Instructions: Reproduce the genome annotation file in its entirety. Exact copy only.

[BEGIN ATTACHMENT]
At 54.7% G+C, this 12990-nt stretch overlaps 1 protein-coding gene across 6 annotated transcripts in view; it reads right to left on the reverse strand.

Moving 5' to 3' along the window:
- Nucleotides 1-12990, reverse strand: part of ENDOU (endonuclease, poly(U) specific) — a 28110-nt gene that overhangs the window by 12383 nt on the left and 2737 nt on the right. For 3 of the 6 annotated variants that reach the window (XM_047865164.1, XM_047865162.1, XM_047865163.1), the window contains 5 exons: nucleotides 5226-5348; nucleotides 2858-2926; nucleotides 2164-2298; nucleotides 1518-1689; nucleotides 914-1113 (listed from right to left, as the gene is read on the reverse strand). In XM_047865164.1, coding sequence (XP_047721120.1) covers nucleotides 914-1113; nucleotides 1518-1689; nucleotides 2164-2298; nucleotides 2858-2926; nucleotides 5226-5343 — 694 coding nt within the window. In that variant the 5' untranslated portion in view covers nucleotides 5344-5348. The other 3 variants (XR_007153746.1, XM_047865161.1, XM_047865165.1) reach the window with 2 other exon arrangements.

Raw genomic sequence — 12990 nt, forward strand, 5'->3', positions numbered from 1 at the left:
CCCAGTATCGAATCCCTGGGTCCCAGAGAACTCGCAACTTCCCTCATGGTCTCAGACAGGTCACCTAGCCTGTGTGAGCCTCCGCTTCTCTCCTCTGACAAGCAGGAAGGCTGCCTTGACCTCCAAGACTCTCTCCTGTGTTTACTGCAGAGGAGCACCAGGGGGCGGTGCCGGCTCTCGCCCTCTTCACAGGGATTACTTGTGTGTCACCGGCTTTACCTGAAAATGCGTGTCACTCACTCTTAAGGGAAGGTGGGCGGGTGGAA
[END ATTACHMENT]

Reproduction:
At 54.7% G+C, this 12990-nt stretch overlaps 1 protein-coding gene across 6 annotated transcripts in view; it reads right to left on the reverse strand.

Moving 5' to 3' along the window:
- Nucleotides 1-12990, reverse strand: part of ENDOU (endonuclease, poly(U) specific) — a 28110-nt gene that overhangs the window by 12383 nt on the left and 2737 nt on the right. For 3 of the 6 annotated variants that reach the window (XM_047865164.1, XM_047865162.1, XM_047865163.1), the window contains 5 exons: nucleotides 5226-5348; nucleotides 2858-2926; nucleotides 2164-2298; nucleotides 1518-1689; nucleotides 914-1113 (listed from right to left, as the gene is read on the reverse strand). In XM_047865164.1, coding sequence (XP_047721120.1) covers nucleotides 914-1113; nucleotides 1518-1689; nucleotides 2164-2298; nucleotides 2858-2926; nucleotides 5226-5343 — 694 coding nt within the window. In that variant the 5' untranslated portion in view covers nucleotides 5344-5348. The other 3 variants (XR_007153746.1, XM_047865161.1, XM_047865165.1) reach the window with 2 other exon arrangements.

Raw genomic sequence — 12990 nt, forward strand, 5'->3', positions numbered from 1 at the left:
CCCAGTATCGAATCCCTGGGTCCCAGAGAACTCGCAACTTCCCTCATGGTCTCAGACAGGTCACCTAGCCTGTGTGAGCCTCCGCTTCTCTCCTCTGACAAGCAGGAAGGCTGCCTTGACCTCCAAGACTCTCTCCTGTGTTTACTGCAGAGGAGCACCAGGGGGCGGTGCCGGCTCTCGCCCTCTTCACAGGGATTACTTGTGTGTCACCGGCTTTACCTGAAAATGCGTGTCACTCACTCTTAAGGGAAGGTGGGCGGGTGGAA